Teaching the Teacher

I just spent two days in training for an athletic related certification. I spent Saturday and Sunday sitting in a conference room for two nine hour days. I learned some new information about planning training for my runners. I was affirmed in my beliefs about interval work, mental training, and injuries. Many good things came out of these two days.

But alas, it is difficult as a teacher of teachers to be in a room for two days, sitting for almost 9 hours each day, and not have some critique about delivery. Quality professional development does not simply consist regurgitating facts with anecdotes; or at least, it should not be. It should be about providing a learning experience that allows participants not only to take in information but also process it.  Care must be given to adult learning theory, advances in digital communication, and frankly, the human body’s capacity to remain sedentary for 8-9 hours.

Here I was, at a training for coaches of running….where we were not actively practicing movement. It was disturbing. We were seated in rows with our workbooks consisting of hundreds of slides and this was supposed to turn us into qualified coaches. It was unclear who was in the room, other than the professional triathlete and coach upon whom the head instructor picked for two days. Who were we, why were we there, what has brought us into this space? How could we have used our 18 hours of seat time to build relationships with other coaches and coaches-to-be? How could the training have been appropriately tailored to the group for optimum efficacy?

Well, I’m just playing Monday Morning Quarterback, but here are some ideas:

  1. Engage in a pre-training survey that is shared with the coaching team. Plan seating to build for teams. Provide demographics up front (rather than a show hands) so that people understand who is in the room.
  2. Rather than a cookie cutter approach to the curriculum-use the pre-survey information to target where more/less time should be spent on direct instruction. The manual is great-but work beyond reading the slides and adding personal narrative to convey the information.
  3. Consider front loading or “flipping” some of the instruction and creating self-paced learning modules for some of the more cut and dry content areas and use a forum to provide Q/A. (For example, some of the physiological material, nutrition, and injury material could easily be front loaded as could the history of running/coaching)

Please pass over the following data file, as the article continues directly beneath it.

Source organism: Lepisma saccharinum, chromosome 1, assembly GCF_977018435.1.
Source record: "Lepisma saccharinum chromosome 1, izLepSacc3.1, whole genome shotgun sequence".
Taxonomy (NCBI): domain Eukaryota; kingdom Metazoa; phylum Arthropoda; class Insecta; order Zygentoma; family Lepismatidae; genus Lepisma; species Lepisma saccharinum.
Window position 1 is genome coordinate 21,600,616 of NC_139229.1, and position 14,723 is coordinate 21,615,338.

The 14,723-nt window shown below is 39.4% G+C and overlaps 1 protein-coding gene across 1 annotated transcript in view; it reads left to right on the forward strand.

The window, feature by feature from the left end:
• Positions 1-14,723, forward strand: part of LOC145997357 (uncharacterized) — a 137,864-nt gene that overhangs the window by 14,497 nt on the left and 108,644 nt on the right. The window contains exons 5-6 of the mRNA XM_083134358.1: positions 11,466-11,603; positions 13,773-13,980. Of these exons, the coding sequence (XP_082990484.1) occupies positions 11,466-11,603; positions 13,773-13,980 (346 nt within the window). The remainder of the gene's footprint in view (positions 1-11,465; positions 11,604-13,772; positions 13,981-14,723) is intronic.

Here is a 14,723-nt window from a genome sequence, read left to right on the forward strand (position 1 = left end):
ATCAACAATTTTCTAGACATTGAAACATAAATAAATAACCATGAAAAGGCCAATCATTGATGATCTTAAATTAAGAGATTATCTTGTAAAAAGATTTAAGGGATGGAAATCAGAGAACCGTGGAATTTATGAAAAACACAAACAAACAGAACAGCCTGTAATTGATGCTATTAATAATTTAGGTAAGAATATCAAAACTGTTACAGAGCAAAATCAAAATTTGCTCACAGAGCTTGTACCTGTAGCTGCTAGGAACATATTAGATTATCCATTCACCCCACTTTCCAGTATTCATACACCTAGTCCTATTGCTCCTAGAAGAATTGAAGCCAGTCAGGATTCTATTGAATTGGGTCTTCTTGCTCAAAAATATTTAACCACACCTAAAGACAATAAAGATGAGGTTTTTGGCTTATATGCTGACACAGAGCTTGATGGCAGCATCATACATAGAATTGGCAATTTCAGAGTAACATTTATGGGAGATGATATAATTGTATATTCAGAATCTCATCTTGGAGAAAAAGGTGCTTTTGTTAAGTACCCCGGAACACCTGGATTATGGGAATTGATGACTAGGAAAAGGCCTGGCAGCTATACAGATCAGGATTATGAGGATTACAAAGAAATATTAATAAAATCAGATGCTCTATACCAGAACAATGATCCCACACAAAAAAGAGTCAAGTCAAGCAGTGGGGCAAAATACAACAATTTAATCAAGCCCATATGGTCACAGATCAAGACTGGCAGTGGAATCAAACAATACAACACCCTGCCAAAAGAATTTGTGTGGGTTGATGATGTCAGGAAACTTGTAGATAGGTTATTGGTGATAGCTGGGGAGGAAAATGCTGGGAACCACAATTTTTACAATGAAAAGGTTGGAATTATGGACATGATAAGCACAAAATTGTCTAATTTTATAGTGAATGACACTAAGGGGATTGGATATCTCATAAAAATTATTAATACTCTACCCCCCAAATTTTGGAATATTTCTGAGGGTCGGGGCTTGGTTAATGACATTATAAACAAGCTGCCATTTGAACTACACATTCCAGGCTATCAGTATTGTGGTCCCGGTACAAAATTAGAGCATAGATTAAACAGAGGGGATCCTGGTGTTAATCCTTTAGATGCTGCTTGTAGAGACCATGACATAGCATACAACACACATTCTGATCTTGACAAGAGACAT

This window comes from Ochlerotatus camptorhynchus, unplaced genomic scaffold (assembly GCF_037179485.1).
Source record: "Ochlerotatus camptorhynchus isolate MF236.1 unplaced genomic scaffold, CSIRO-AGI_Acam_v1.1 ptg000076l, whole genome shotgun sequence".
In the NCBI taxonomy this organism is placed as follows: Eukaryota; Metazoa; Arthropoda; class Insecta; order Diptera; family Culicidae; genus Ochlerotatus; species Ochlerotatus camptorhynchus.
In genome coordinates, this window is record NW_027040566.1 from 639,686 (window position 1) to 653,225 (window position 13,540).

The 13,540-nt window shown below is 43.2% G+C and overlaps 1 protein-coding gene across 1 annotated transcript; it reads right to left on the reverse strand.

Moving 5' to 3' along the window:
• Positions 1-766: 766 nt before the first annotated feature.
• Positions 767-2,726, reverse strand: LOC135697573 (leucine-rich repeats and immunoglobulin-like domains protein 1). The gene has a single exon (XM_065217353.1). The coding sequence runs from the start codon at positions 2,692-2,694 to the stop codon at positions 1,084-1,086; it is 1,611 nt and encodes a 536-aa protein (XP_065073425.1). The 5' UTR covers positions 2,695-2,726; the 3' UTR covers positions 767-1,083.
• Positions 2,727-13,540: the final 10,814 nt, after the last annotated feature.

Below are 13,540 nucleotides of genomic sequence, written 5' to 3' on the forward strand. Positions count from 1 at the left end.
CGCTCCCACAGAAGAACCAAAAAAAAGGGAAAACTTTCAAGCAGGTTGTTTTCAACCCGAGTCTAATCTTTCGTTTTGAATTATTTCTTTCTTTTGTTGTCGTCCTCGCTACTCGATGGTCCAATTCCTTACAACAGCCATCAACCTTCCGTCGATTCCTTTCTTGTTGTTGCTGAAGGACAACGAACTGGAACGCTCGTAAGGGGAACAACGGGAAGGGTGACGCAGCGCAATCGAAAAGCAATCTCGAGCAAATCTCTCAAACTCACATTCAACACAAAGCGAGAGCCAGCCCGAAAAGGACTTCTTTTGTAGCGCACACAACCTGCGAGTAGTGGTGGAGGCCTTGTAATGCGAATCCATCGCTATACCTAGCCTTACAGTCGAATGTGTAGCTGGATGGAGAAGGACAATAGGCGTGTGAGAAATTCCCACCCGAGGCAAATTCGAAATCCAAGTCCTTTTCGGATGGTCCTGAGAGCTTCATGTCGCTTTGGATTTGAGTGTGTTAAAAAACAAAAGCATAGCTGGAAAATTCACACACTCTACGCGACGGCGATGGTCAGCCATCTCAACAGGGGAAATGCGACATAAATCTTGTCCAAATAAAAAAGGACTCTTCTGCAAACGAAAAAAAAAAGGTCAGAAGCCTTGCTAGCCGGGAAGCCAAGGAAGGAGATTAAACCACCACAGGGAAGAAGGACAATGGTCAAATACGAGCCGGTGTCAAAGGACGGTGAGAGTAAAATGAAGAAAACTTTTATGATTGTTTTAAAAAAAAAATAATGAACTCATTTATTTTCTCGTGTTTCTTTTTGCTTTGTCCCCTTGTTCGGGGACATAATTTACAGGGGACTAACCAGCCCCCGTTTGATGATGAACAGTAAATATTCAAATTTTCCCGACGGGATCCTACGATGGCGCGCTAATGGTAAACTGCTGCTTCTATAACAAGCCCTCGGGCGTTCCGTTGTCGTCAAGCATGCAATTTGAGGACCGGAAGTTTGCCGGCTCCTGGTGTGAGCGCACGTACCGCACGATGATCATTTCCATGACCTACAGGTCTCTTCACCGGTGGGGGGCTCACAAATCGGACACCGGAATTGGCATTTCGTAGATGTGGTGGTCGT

4. Use adult learning theory-have people team up and read material together and present synthesis (with coach guidance, of course). Provide practical application of physical elements like form and injury prevention. Use multi-media approaches to demonstrate topics. Do a demonstration the elements of a training meso-cycle before presenting the expectation of one. (I’m thinking a think aloud.) Go outside and RUN.
  5. Consider separate tracks of courses for those coaching at different levels or at different distances. I used to coach adult marathoners but now I focus almost entirely on middle school and I learned no accommodations for youth. Also, consider a track for coaches who focus on volunteer or program based coaching and those who focus on building a business of group and individual coaching.
  6. Finally, just because someone is a fast runner or a good running coach does not necessarily mean they will be the best program director. Parse out qualities within your coaching facilitators to determine who will best serve your population in terms of emotional intelligence and conveying the organization’s message. (I found 3 out of the 4 instructors to be excellent, given the material and format in particular, but they were not the lead. This was frustrating, disappointing, and at times, offensive.)

Yes, there will be a formal survey. Yes, I feel comfortable sharing this information with the organization. And yes, now I need to study for my 100 question t/f and mc test. (I won’t even touch that subject!!) As an educator, I hope to always be striving to do things better. To always attempt to grow and serve in the best way possible. My criticisms are not meant to condemn, but to critique and help a good organizational framework become great.

 

 

 

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